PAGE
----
Manual Lymphatic Mapping (MLM) of the lymphatic circulation
is a gentle, noninvasive method by which trained practitioners
- using only their hands - can identify the specific direction
of the lymphatic circulation on an affected or unaffected
area of the body [1-15].
A recent advancement in manual palpation techniques, Manual
Lymphatic Mapping is a component of Lymph Drainage Therapy
(LDT) [1-2] - a hands-on modality based on the traditional
work of osteopath F.P. Millard (1922)  and Emil Vodder
Manual assessment of the lymphatic rhythm and direction requires
time and dedicated effort. Without previous specific training
it may seem totally impossible to assess this component of
the lymphatic circulation. Once learned, however, Manual Lymphatic
Mapping offers refinements to the therapeutic process that
are an important tool in the management and pre- and postoperative
functional assessment of lymphedema.
Research continues on the method as we seek to demonstrate
the scientific validity and reliability of Manual Lymphatic
Mapping in providing greater benefits to the lymphedema patient.
MLM Reliability Study: Comparison to a Control
Objective: To compare the reliability of MLM between
an experimental population and a control group. Each examiner
maps subjects, addressing an identical nonaffected part of
the body (that has not been previously studied).
Background: Complex Decongestive Physiotherapy (CDP)
is the noninvasive treatment of choice for lymphedema patients
in the USA. It is recognized and reimbursed by a growing number
of national insurance companies. The emphasis of the manual
component of CDP is to create alternative pathways through
which lymph and interstitial fluid can flow. Manual techniques
to accomplish this are used daily in lymphedema clinics.
Manual Lymphatic Mapping (MLM) is a safe and noninvasive
manual technique that may more accurately identify alternate
pathways in lymphedema patients. This can reduce treatment
time and invasiveness of lymphedema treatment. More than 1,500
therapists have been trained in MLM in North America. Many
of those who have treated lymphedema using CDP and MLM at
the same time report faster volume reduction for extremity
lymphedema and the need for fewer visits during the course
of the treatment.
Population: This study compares the results of manual
lymphatic mapping performed by:
1. Control Group: first-day Lymph Drainage Therapy
(LDT) students, without any previous training in MLM.
2. Experimental (Trained) Group: students from Lymph
Drainage Therapy, level-2 seminar, after 4 days of training
in MLM. No previous training in MLM. This trained group
received only an initial training in MLM. It is not a group
of LDT-certified therapists. They will get experience with
their patients and further training in LDT level 3 and Advanced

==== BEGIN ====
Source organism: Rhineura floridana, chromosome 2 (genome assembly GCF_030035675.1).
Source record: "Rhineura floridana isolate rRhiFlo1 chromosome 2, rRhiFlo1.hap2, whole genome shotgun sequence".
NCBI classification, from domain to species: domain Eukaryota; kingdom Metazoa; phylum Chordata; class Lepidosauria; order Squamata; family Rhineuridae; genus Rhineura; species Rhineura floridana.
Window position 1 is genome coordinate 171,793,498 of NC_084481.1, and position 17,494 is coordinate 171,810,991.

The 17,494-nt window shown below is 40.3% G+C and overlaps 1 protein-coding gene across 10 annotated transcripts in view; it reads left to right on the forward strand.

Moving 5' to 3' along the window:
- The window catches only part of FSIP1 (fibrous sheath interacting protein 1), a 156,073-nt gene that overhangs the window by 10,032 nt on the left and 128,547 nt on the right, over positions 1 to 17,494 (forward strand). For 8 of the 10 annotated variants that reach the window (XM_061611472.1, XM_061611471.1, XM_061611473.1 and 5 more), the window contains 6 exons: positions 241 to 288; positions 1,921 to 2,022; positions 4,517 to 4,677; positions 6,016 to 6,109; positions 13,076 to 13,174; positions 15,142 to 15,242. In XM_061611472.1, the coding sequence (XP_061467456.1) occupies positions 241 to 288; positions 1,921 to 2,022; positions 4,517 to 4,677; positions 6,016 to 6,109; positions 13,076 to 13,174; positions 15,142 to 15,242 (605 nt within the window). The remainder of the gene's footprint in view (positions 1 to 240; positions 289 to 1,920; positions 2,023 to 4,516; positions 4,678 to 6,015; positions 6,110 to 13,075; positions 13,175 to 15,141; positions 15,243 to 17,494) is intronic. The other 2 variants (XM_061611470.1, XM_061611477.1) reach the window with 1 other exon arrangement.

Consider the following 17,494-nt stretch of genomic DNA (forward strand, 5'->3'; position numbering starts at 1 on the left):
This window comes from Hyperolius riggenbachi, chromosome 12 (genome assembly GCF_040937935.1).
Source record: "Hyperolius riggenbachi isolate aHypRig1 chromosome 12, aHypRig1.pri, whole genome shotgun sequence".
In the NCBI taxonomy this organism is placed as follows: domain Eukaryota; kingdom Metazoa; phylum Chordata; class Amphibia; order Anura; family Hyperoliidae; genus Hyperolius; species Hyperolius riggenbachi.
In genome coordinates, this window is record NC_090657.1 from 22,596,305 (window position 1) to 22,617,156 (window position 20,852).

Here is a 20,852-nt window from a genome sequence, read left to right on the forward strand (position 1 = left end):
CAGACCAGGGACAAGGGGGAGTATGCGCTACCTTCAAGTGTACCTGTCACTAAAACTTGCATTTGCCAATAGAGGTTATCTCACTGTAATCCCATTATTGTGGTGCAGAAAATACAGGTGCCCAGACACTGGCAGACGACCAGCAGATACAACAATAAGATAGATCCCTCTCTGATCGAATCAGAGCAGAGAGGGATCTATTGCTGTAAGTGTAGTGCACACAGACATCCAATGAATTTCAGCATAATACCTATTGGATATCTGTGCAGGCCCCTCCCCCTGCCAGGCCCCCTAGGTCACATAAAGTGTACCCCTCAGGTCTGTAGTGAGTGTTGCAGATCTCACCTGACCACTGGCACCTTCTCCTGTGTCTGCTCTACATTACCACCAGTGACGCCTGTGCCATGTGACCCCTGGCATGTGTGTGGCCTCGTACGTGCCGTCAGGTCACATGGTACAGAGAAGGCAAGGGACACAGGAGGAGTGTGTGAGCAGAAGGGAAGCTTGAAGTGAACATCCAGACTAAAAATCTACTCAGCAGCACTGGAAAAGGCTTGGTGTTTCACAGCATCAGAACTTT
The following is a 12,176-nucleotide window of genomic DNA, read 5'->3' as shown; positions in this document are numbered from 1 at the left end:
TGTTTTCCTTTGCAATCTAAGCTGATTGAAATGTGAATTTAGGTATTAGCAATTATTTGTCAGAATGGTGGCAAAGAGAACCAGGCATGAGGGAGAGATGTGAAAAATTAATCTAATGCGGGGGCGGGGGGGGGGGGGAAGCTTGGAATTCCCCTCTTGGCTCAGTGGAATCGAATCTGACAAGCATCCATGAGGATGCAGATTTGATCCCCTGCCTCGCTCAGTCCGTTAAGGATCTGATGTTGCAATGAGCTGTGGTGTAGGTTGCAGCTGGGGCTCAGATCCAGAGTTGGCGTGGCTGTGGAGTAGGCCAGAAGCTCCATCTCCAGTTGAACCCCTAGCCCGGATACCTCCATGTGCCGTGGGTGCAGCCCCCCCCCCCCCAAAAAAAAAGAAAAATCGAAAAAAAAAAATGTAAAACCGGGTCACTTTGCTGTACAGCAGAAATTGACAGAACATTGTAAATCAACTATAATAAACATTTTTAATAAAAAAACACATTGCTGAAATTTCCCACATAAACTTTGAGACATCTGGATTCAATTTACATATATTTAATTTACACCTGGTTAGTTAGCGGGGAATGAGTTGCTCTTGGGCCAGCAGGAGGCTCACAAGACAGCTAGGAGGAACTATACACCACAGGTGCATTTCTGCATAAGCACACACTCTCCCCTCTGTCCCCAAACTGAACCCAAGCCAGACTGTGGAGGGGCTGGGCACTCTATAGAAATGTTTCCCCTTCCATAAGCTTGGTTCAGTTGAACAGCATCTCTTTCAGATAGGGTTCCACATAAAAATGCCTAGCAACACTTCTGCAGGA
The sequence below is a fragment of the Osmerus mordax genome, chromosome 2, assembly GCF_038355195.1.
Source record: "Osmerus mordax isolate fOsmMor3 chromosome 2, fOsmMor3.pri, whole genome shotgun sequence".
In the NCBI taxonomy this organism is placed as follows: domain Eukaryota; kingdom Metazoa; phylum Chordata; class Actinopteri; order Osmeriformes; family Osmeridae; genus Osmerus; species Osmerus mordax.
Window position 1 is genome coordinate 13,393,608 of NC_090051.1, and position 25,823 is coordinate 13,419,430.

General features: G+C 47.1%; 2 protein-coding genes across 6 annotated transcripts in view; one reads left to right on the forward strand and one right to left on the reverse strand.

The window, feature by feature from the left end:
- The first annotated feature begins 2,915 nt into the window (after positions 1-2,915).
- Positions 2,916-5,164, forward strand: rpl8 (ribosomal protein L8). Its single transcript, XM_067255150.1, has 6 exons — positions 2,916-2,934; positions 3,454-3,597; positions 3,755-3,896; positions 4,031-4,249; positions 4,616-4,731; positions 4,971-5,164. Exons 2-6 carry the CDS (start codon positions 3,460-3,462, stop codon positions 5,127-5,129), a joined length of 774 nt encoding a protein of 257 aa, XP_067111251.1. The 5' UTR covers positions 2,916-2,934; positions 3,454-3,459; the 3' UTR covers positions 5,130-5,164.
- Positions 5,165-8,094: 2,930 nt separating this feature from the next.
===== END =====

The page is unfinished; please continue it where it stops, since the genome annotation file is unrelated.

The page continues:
Approximately 5,200 students have received training to palpate
the superficial lymphatic flow through LDT. More than 1,500
practitioners, including physicians, PTs, OTs, lymphedema
therapists, and massage therapists, have been trained in North
America in MLM.
The area of the body they are asked to map is in physiological
condition (nonaffected area). Before beginning, each population
is asked to complete and sign a questionnaire that includes
two exclusionary questions:
1. "I have/have not been trained to assess the lymph
flow by palpation."
If this question is answered positively by a student of the
control group, he/she will be excluded from the study.
2. "I have/have not seen a complete lymph chart of [body
area] (with watersheds)."*
If this question is answered positively in any group, the
student will be excluded from the study.
*(Complete lymphatic maps of this specific area are difficult
to find in the United States.)
The numbers of completed and signed forms we have at this
time relating to the mapping of a same nonpathological physical
The Chi-square analysis found the results to be highly significant:
X2 = 329.54, p < 0.0000001
The difference in the experimental group and the control
group correct response proportion was highly statistically
significant. It is extremely unlikely that the difference
was due to chance variation.
The odds-ratio (OR) analysis also found the results to be
OR = 60.20, p < 0.0000001 (CI: 31.02 <
OR < 119.87)
Essentially the subjects in the experimental group were
60 times more likely to provide a correct response than those
in the control group.
The experimental group (LDT level-2 students, day 4) has
just learned the MLM technique. Some of these students will
require some time to integrate and practice MLM before they
can master the technique. We could expect a higher number
of correct answers later in their career.
What is Lymphatic Rhythm?
To understand what causes the lymphatic rhythm, we must look
at the anatomy and physiology of the lymphatic system. Elements
of this system include lymph capillaries (or initial lymphatics),
which carry fluid from interstitial spaces to pre-collectors;
these pre-collectors then convey the fluid to larger vessels
called lymph collectors. Collectors are approximately 100
to 600 microns in diameter and consist primarily of chains
of muscular units called lymphangions, which possess two-leaflet
bicuspid valves. Described as little "lymphatic hearts"
(Mislin, 1961), lymphangions work much like the body's heart
pacemakers, contracting regularly throughout the lymphatic
system (lymphangiomotoricity) and moving lymph in peristaltic
waves. From the tunica media to the tunica externa, these
muscular units have extensive sympathetic and parasympathetic
innervation, somewhat similar to the alpha and beta receptors
found in blood vessels.
Clinical Applications of Manual Lymphatic Mapping to Lymphedema
In lymphedema, Manual Lymphatic Mapping (MLM) can be used
during a session to assess the patient's lymph pathways and
help define a specific treatment protocol. The whole treatment
plan must be consistent with the lymph pathways found with
the MLM. This technique can be used to check the proper use
of the compression bandage or garment, i.e., to confirm that
the identified alternative pathways are still working and
have not been misdirected by the compression. Finally, the
pathways identified can suggest effective protocols for bandaging,
TributeŠ or JoVi PakŠ sleeves, Kinesio TapingŠ,
exercise under compression and self-drainage.
It has been noted, for example, that in cases of postmastectomy
upper-extremity lymphedema, lymph flow has some 20 alternate
pathways to choose between for rerouting to an unaffected
lymph territory (lymphotome). These can include anterior and
posterior pathways to the unaffected axilla, inguinals, clavicles,
intercostals, Mascagni's pathway, vasa vasorum and other special